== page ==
Gourmet burgers and a hammerhead shark

NORTH BEND — After 15 years in the restaurant business,

Lance Jensen figures that by now, he knows what he's doing.

The owner of the North Bend Dairy Queen, 736 S.W. Mount

Si Blvd., is preparing to completely revamp the eatery. Instead of a

national franchise, it will become an independent business. Instead of ice

cream, starting Oct. 9 the restaurant will feature a selection of gourmet burgers

and seafood.

At the end of this month, Dairy Queen will close down and

reopen nine days later as Caribbean Burger. It is a dream Jensen, who opened

his first Dairy Queen franchise in Kent in 1985, has had for several years. It

also ends a period of acrimony between Jensen and the Dairy Queen company.

"The service is going to be full service," Jensen said of

Caribbean Burger. "We will have a Red Robin-style of menu, and we will feature

a wide variety of gourmet style burgers.

"When you walk in, it'll be completely different."

Instead of the typical Dairy Queen interior, Jensen has built two

300-gallon fish tanks, each 8 feet long.

"Then we're going to have a 12-foot-long hammerhead shark

reproduction in the lobby," he said. Jimmy Buffet will be playing on the

stereo, and staff members will wear Hawaiian shirts and shorts.

The menu will offer 10 different types of gourmet burgers,

sporting such names as "Bleu Bayou

Burger," "Maui Wowee Burger" and

the "Grilled Onion Burger," which the menu advises, "Get your kissin'

done before this one arrives because no one will kiss you afterward."

There will also be soups and salads, calamari and the traditional

fish-and-chips. Milk shakes, beer and wine by the glass will also be available.

The new restaurant, with its new menu and the new theme, will

become the only non-franchise restaurant along Mount Si Boulevard.

Jensen said in order to continue in the restaurant industry, he wanted his next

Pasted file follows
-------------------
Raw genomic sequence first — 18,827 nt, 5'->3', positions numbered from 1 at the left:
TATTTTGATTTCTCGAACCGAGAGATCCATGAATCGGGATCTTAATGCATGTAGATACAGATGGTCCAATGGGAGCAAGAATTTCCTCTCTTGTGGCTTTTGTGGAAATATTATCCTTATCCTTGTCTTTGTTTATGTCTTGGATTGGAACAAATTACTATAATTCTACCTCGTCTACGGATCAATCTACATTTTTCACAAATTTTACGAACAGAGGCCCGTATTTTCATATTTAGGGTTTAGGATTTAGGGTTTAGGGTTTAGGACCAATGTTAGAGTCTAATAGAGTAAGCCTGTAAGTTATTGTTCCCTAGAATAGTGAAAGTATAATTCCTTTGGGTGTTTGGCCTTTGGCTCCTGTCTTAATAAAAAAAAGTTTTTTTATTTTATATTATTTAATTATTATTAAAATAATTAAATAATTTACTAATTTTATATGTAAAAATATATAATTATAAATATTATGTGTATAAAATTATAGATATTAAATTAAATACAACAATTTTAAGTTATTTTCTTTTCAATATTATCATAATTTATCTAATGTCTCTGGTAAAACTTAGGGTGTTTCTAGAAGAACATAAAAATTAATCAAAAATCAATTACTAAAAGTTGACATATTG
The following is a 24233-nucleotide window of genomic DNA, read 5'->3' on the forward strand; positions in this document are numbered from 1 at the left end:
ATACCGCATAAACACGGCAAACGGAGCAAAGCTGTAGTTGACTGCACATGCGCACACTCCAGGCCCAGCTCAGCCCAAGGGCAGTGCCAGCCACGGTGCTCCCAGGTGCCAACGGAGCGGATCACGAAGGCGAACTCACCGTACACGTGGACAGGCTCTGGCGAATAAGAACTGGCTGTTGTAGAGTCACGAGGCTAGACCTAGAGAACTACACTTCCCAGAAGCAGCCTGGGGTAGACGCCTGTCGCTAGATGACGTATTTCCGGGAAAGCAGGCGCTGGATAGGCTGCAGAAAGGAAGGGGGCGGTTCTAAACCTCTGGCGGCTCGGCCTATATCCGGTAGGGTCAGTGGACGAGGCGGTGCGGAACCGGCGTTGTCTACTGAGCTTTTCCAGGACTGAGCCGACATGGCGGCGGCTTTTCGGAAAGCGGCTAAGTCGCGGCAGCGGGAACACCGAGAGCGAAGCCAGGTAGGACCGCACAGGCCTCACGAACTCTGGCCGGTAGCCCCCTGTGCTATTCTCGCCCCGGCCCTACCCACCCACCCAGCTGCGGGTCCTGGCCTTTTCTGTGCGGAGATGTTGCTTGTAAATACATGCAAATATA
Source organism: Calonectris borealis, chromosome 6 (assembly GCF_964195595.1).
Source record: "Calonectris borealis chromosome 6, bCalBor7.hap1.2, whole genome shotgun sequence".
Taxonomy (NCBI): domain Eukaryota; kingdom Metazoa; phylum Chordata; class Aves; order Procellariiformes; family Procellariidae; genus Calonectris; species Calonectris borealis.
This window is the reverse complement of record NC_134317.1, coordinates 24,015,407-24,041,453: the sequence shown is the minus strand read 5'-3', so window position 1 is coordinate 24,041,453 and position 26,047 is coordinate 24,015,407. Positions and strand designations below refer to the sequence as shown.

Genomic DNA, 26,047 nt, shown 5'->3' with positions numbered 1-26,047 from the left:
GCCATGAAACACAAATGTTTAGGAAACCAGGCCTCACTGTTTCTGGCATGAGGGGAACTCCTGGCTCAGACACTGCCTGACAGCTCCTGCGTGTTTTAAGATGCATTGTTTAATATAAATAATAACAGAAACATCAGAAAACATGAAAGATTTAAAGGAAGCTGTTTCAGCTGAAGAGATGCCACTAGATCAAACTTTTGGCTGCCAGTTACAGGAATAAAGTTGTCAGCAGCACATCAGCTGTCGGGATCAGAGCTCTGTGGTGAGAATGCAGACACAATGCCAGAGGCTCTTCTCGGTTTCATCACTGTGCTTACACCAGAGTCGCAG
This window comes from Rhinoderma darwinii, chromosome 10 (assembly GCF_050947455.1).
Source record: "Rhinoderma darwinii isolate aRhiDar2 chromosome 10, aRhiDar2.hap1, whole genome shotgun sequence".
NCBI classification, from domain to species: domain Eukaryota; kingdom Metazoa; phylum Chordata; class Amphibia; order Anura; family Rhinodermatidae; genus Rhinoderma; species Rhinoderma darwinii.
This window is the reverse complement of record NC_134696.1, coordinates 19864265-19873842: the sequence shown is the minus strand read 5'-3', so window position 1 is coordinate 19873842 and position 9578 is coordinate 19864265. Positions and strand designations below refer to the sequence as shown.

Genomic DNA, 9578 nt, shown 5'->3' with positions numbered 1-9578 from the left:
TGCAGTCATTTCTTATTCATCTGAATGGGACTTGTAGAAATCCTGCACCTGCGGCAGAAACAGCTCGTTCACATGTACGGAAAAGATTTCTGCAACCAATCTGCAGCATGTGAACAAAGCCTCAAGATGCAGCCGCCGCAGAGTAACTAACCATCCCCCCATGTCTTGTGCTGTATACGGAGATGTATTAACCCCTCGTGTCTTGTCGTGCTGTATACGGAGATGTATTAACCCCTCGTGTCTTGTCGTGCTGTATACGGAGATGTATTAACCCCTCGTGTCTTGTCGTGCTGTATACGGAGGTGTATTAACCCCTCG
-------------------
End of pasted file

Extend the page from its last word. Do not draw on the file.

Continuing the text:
endeavor to be fun.

In 1998, Jensen had entered talks with Burger King to turn the

Dairy Queen restaurant into a Burger King franchise. But a rule precluded

Burger King from doing business in the area until 2002. So he sold the franchise

to Behzard Chaudry, who has another franchise in Milton, Wash. — a

move Jensen said Dairy Queen didn't like. He claimed Dairy Queen later

ended the restaurant's franchise designation in retaliation.

Then Jensen decided to buy the business back — his ownership

becomes official Oct. 1 — and move forward with his Caribbean Burger


A message left at the regional Dairy Queen office in Kirkland

seeking comment was not returned.

Jensen didn't have to get back in the restaurant business. After

selling the franchise to Chaudry, he started Aarrow Inspections in North

Bend. His business provides inspection services to those in the process of

buying a new home.

But the Caribbean Burger idea is something Jensen is proud of, and

its theme will provide a "positive attitude," he said, which can

sometimes be hard to find in the restaurant industry.

Jensen said in talking with friends and family, his Caribbean Burger

concept has met with overwhelming approval.

"Everyone that I talked to about this says that it sounds cool," he

said. "All I've heard is, "Hey, this

sounds like fun."

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